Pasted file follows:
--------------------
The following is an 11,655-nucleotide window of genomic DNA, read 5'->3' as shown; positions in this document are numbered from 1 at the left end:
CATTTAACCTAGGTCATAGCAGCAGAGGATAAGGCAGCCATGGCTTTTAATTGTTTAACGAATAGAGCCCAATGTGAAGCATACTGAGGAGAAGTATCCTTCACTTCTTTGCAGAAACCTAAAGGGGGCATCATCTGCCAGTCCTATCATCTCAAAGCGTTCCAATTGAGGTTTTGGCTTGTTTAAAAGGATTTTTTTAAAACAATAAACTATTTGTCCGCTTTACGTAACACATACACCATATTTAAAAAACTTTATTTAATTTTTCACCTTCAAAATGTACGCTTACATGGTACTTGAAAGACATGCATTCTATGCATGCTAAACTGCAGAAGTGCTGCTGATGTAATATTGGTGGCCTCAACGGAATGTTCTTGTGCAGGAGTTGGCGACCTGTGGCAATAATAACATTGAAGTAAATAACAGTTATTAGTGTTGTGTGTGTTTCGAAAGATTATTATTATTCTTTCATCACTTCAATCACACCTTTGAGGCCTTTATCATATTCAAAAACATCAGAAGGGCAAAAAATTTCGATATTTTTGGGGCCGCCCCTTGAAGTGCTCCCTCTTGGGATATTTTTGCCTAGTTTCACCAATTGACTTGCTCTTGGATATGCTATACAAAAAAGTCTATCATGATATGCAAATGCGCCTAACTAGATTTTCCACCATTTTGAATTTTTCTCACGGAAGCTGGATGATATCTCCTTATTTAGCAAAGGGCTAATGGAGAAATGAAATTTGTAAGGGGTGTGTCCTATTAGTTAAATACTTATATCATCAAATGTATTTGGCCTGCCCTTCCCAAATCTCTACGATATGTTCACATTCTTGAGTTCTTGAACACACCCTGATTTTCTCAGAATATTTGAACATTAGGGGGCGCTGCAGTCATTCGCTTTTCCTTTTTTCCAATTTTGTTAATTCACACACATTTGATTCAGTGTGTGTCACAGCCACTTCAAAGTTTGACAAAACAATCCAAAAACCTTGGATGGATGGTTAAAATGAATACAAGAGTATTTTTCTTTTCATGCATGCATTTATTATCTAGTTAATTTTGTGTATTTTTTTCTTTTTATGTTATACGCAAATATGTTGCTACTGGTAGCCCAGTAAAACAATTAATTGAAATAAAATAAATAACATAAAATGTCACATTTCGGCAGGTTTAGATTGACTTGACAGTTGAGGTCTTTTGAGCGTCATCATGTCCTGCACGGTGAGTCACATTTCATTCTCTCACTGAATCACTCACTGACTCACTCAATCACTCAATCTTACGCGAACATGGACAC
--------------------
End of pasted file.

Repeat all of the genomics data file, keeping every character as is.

The following is an 11,655-nucleotide window of genomic DNA, read 5'->3' as shown; positions in this document are numbered from 1 at the left end:
CATTTAACCTAGGTCATAGCAGCAGAGGATAAGGCAGCCATGGCTTTTAATTGTTTAACGAATAGAGCCCAATGTGAAGCATACTGAGGAGAAGTATCCTTCACTTCTTTGCAGAAACCTAAAGGGGGCATCATCTGCCAGTCCTATCATCTCAAAGCGTTCCAATTGAGGTTTTGGCTTGTTTAAAAGGATTTTTTTAAAACAATAAACTATTTGTCCGCTTTACGTAACACATACACCATATTTAAAAAACTTTATTTAATTTTTCACCTTCAAAATGTACGCTTACATGGTACTTGAAAGACATGCATTCTATGCATGCTAAACTGCAGAAGTGCTGCTGATGTAATATTGGTGGCCTCAACGGAATGTTCTTGTGCAGGAGTTGGCGACCTGTGGCAATAATAACATTGAAGTAAATAACAGTTATTAGTGTTGTGTGTGTTTCGAAAGATTATTATTATTCTTTCATCACTTCAATCACACCTTTGAGGCCTTTATCATATTCAAAAACATCAGAAGGGCAAAAAATTTCGATATTTTTGGGGCCGCCCCTTGAAGTGCTCCCTCTTGGGATATTTTTGCCTAGTTTCACCAATTGACTTGCTCTTGGATATGCTATACAAAAAAGTCTATCATGATATGCAAATGCGCCTAACTAGATTTTCCACCATTTTGAATTTTTCTCACGGAAGCTGGATGATATCTCCTTATTTAGCAAAGGGCTAATGGAGAAATGAAATTTGTAAGGGGTGTGTCCTATTAGTTAAATACTTATATCATCAAATGTATTTGGCCTGCCCTTCCCAAATCTCTACGATATGTTCACATTCTTGAGTTCTTGAACACACCCTGATTTTCTCAGAATATTTGAACATTAGGGGGCGCTGCAGTCATTCGCTTTTCCTTTTTTCCAATTTTGTTAATTCACACACATTTGATTCAGTGTGTGTCACAGCCACTTCAAAGTTTGACAAAACAATCCAAAAACCTTGGATGGATGGTTAAAATGAATACAAGAGTATTTTTCTTTTCATGCATGCATTTATTATCTAGTTAATTTTGTGTATTTTTTTCTTTTTATGTTATACGCAAATATGTTGCTACTGGTAGCCCAGTAAAACAATTAATTGAAATAAAATAAATAACATAAAATGTCACATTTCGGCAGGTTTAGATTGACTTGACAGTTGAGGTCTTTTGAGCGTCATCATGTCCTGCACGGTGAGTCACATTTCATTCTCTCACTGAATCACTCACTGACTCACTCAATCACTCAATCTTACGCGAACATGGACAC